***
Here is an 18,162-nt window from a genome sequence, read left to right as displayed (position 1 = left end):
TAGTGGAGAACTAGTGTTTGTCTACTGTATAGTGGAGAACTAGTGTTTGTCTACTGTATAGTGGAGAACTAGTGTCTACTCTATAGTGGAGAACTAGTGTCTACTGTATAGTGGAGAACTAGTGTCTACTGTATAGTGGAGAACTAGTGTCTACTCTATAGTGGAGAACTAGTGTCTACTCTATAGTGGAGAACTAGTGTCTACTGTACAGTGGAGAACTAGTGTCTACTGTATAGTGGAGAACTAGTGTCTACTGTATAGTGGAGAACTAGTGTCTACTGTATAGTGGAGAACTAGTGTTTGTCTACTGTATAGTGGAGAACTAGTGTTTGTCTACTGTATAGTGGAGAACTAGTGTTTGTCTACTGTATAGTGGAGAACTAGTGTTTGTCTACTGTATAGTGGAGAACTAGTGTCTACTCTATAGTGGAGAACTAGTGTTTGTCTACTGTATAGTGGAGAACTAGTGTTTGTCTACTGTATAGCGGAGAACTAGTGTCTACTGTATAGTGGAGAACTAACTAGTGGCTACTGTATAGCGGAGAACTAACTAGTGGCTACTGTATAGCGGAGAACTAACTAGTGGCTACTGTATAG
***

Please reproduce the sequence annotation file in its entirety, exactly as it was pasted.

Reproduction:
Here is an 18,162-nt window from a genome sequence, read left to right as displayed (position 1 = left end):
TAGTGGAGAACTAGTGTTTGTCTACTGTATAGTGGAGAACTAGTGTTTGTCTACTGTATAGTGGAGAACTAGTGTCTACTCTATAGTGGAGAACTAGTGTCTACTGTATAGTGGAGAACTAGTGTCTACTGTATAGTGGAGAACTAGTGTCTACTCTATAGTGGAGAACTAGTGTCTACTCTATAGTGGAGAACTAGTGTCTACTGTACAGTGGAGAACTAGTGTCTACTGTATAGTGGAGAACTAGTGTCTACTGTATAGTGGAGAACTAGTGTCTACTGTATAGTGGAGAACTAGTGTTTGTCTACTGTATAGTGGAGAACTAGTGTTTGTCTACTGTATAGTGGAGAACTAGTGTTTGTCTACTGTATAGTGGAGAACTAGTGTTTGTCTACTGTATAGTGGAGAACTAGTGTCTACTCTATAGTGGAGAACTAGTGTTTGTCTACTGTATAGTGGAGAACTAGTGTTTGTCTACTGTATAGCGGAGAACTAGTGTCTACTGTATAGTGGAGAACTAACTAGTGGCTACTGTATAGCGGAGAACTAACTAGTGGCTACTGTATAGCGGAGAACTAACTAGTGGCTACTGTATAG